-- The first section of this topic is shown below --
Either of two cone-shaped spongy organs of respiration contained within the pleural cavity of the thorax.
LUNGS ; SEE: alveolus for illus.
The lungs are connected with the pharynx through the trachea and larynx. The base of each lung rests on the diaphragm, and each lung apex rises from 2.5 to 5 cm above the sternal end of the first rib, the collarbone (clavicle), supported by its attachment to the hilum or root structures. The lungs include the lobes, lobules, bronchi, bronchioles, alveoli (air sacs), and pleural covering.
The right lung has three lobes and the left two. The lungs contain 300,000,000 alveoli, and their respiratory surface is about 70 sq m. Respirations per minute are 12 to 20 in an adult. The total capacity of the lung varies from 3.6 to 9.4 L in men and 2.5 to 6.9 L in women.
The left lung has an indentation (the cardiac depression), for the normal placement of the heart. Behind this is the hilum, through which the blood vessels, lymphatics, and bronchi enter and leave the lung.
Air travels from the nasal passages to the pharynx, larynx, and trachea. Two primary bronchi, one on each side, extend from the trachea. The primary bronchi divide into secondary bronchi, one for each of five lobes. These further divide into a great number of smaller bronchioles. The pattern of distribution of these into the segments of each lobe is important in pulmonary and thoracic surgery. There are about 10 bronchopulmonary segments in the right lung and 8 in the left, the actual number varying. There are 50 to 80 terminal bronchioles in each lobe. Each of these divides into two respiratory bronchioles, which in turn divide to form 2 to 11 alveolar ducts, from which the alveolar sacs and alveoli arise.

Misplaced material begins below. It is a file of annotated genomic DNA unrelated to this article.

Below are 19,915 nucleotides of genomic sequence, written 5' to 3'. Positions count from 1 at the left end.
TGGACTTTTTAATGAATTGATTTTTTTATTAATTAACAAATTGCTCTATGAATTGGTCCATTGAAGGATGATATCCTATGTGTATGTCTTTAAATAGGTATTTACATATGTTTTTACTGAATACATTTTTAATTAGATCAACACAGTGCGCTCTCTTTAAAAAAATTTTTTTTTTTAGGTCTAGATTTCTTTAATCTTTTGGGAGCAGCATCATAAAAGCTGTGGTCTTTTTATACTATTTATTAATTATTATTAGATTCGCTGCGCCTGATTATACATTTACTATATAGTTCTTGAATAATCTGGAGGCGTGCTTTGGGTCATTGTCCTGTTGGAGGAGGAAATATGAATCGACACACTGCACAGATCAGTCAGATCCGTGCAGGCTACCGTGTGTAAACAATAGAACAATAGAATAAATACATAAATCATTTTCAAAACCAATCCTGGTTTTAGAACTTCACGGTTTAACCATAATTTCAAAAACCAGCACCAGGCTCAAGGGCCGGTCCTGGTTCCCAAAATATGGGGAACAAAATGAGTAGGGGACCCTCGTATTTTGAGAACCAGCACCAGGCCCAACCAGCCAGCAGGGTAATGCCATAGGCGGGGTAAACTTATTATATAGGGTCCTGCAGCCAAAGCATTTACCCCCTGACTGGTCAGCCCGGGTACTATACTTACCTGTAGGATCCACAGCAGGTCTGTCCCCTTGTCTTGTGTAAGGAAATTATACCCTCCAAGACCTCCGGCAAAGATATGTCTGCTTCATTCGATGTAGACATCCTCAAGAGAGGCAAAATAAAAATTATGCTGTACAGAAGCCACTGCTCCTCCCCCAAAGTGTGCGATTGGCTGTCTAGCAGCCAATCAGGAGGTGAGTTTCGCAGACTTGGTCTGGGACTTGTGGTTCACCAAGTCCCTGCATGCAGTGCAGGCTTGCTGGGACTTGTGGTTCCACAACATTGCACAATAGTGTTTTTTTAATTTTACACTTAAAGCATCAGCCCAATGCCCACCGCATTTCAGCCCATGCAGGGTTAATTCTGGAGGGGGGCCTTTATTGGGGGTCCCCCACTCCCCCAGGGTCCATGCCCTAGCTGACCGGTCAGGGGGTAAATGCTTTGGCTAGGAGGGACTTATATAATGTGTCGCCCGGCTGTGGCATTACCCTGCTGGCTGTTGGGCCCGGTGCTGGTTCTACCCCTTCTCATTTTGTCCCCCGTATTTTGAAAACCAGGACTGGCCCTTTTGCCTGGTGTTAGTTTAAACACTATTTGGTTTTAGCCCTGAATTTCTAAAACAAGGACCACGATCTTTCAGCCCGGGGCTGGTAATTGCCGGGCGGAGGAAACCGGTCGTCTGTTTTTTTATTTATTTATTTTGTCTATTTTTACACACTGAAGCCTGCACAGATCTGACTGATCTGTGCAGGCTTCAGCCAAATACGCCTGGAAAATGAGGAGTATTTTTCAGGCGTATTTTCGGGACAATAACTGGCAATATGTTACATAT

In the alveolus, blood and inspired air are separated only by the cells of the alveolus and of the pulmonary capillary. This respiratory membrane is thin (0.07 to 2.0 μm) and permits oxygen (O) to diffuse into the blood and carbon dioxide (CO2) to diffuse from the blood to the air.
The lungs are innervated by parasympathetic fibers via the vagus nerve and sympathetic fibers from the anterior and posterior pulmonary plexuses to the smooth muscle in the walls of the bronchial tree.
The bronchial arteries and veins circulate blood to the bronchial tree. The pulmonary arteries and veins circulate the blood involved in gas exchange.
The purpose of the lung is to bring air and blood into contact so that O can be added to the blood and CO2 removed. This is achieved by two pumping systems, one moving a gas, and the other a liquid. The blood and air are brought together so closely that only approx. 1 μm of tissue separates them. The volume of the pulmonary capillary circulation is 150 mL, but this is spread out over a surface area of approx. 750 sq ft (69.68 sq m). This capillary surface area surrounds 300 million air sacs (alveoli). The blood that is low in O but high in CO2 is in contact with the air that is high in O and low in CO2 for less than 1 second.
SEE: respiratory defense mechanism